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Remembering Merrill Bitter

Merrill Bitter featured on the front of Climber’s Guide to American Fork Canyon Rock Canyon

Merrill Bitter passed away on January 20, 2022, while backcountry skiing in Little Cottonwood Canyon. Bitter was an active rock climber, skier, and outdoor enthusiast. He was well-known for pushing rock climbing grades and always offering advice and assistance as a former REI manager and IME employee. These traits of respect, dedication, perseverance, and genuine helpfulness are reflected in both Bitter’s oral history and oral histories with other climbers.

Within the oral history with Bitter, he reflected, “We all admired each other.” Bitter also described that “IME to a larger extent is a much more intimate experience for a lot of people, I think, in the sense that you got a lot of one-on-one assistance… you tend to create a sense of community with your customers at the same time. People you know, always coming in, so there’s a real sense of community that develops around the shops…”

Evident in the Outdoor Recreation Oral History Project, Bitter was admired by others too. Stuart Ruckman stated, “probably  the  climber  who  at  that  time  had  the  biggest influence  on  us  was  Merrill  Bitter,  who  maybe  wasn’t  climbing  new  routes,  but  who  was climbing  at  a  level  that,  you  know,  we  could  only…sort  of  hope  to  aspire  to” (pg 8). Leslie Ellison stated, “Some  other  great  climbers  that  sort  of  cut  their  teeth  in  the  Wasatch  were  Drew Bedford,  Hank  Armontrout,  Jim  Dockery,  Rick  Wyatt,  and  Merrill  Bitter.  These  are  all people  that  sort  of  honed  their  skills  in  the  Wasatch,  and  then  proceeded  to  become  great climbers  throughout  the  world” (pg 15).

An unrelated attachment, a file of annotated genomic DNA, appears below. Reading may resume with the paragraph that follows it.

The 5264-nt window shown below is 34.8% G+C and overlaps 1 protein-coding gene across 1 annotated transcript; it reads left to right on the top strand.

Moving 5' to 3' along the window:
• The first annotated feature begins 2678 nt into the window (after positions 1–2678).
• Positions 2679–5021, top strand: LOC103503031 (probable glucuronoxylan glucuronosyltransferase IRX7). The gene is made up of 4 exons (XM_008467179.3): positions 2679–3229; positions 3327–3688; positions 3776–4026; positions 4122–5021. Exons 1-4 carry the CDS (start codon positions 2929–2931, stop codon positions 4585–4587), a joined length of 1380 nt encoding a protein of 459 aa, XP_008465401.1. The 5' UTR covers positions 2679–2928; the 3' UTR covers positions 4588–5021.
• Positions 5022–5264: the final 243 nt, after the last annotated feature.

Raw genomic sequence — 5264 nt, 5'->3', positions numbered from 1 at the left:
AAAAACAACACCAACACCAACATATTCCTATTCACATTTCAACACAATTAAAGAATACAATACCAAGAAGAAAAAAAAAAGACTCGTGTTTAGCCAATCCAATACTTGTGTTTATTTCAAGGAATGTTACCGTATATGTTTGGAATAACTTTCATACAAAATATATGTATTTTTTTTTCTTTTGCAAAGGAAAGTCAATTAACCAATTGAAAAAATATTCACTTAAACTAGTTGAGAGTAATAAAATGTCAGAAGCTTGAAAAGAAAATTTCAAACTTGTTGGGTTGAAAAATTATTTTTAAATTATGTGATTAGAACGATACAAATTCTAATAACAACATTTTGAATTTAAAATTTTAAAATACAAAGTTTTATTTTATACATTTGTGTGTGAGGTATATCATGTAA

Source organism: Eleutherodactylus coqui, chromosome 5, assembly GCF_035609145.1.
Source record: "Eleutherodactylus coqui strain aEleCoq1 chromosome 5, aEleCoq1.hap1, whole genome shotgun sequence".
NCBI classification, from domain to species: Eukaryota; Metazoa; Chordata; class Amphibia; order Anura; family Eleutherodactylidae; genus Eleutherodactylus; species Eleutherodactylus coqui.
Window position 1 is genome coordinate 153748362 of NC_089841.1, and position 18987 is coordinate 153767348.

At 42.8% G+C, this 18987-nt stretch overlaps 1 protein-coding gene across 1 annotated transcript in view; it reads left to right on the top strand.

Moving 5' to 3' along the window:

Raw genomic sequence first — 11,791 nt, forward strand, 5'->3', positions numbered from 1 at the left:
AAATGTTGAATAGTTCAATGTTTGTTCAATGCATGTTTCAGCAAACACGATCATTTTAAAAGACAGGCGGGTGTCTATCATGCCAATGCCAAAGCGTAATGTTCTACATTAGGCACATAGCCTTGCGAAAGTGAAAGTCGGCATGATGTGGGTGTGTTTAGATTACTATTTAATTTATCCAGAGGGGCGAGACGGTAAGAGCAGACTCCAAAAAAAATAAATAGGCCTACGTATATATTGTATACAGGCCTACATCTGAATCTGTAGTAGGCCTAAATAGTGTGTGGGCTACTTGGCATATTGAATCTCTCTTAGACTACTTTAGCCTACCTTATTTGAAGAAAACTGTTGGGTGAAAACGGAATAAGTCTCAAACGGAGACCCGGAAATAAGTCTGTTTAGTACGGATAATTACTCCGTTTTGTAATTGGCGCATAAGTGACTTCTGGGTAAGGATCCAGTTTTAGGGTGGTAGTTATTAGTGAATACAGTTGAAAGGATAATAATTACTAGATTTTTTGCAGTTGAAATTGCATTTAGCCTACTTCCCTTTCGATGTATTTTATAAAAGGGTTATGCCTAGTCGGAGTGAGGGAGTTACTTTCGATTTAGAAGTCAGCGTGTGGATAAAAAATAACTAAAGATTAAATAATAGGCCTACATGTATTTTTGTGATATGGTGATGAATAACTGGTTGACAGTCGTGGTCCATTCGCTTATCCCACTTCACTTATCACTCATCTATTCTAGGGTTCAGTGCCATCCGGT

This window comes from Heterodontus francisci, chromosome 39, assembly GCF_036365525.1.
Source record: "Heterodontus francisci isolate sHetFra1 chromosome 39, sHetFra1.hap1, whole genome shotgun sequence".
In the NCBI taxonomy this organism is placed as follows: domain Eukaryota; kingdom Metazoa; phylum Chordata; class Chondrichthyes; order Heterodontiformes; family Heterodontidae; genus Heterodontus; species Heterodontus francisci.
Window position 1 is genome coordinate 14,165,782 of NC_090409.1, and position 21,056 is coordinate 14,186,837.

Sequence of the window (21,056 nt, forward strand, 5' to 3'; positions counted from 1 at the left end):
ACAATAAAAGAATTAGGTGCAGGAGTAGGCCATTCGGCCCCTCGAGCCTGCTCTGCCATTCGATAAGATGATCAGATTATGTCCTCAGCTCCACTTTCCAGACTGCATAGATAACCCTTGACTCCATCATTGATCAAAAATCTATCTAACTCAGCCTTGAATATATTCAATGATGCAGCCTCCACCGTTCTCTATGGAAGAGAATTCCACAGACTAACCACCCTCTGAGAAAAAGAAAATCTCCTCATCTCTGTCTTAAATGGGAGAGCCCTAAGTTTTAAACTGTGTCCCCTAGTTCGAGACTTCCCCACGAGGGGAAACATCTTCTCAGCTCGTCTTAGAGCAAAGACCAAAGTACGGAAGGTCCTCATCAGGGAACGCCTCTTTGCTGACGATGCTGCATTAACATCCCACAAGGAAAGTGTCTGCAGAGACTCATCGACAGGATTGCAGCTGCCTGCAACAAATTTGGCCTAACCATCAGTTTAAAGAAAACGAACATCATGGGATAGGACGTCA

Bitter’s role in contributing to the climbing community, both in and outside of the gear shops, was reflected in others’ oral histories too. James Garrett stated, “there  was  more  of  a  climbing  community… if  you  were  a  climber,  even  a  5.7  hack climber,  like  I  was,  and  you  went  to  Little  Cottonwood  Canyon,  you  knew  all  the  other guys.  You  know,  you  met  Steve  Hong,  you  met  Les  Ellison,  you  met  Merrill  Bitter.  All these  guys  are  really  great… You  know,  great  to  hang  out  with  and  pretty…they  would  share  their  information, you  know,  beta  and  stuff” (pg 16-17). Neal Carroll stated, “Merrill  worked  at  REI  for  a  long time,  and  so,  obviously  you  could  get  good  information  from  him.  But  anyway,  IME was,  um,  yeah,  it  was  just  sort  of  like…it  was  the  local  spot  and  those  guys,  you  know, were  always  smart  about  helping  people  out  and  always  smart  about  not  being  elitist  and always  being  smart  about  just  being  as  nice  as  they  could  possibly  be” (pg 34).

The Marriott Library extends our deepest condolences to Merrill Bitter’s family and friends.

Written by Librarian, Tallie Casucci

1 Comment
  • Lance Merrill
    Posted at 14:04h, 13 April Reply

    I grew up with Merrill. He always had a deep love and reverence for the beauty of the earth and especially for other people. His character had such a deep vein of kindness. He could always bring peace to even a troubled interaction. I climbed with Merrill when we met up in Lone Peak’s cirque off and on for a couple of years, but I was never in his realm. I turned my efforts to another sport, hang gliding, but Merrill and I have kept in touch through the years. It seemed like the 10 year gaps in our communications had not changed anything. Merrill loved everyone. He will be missed

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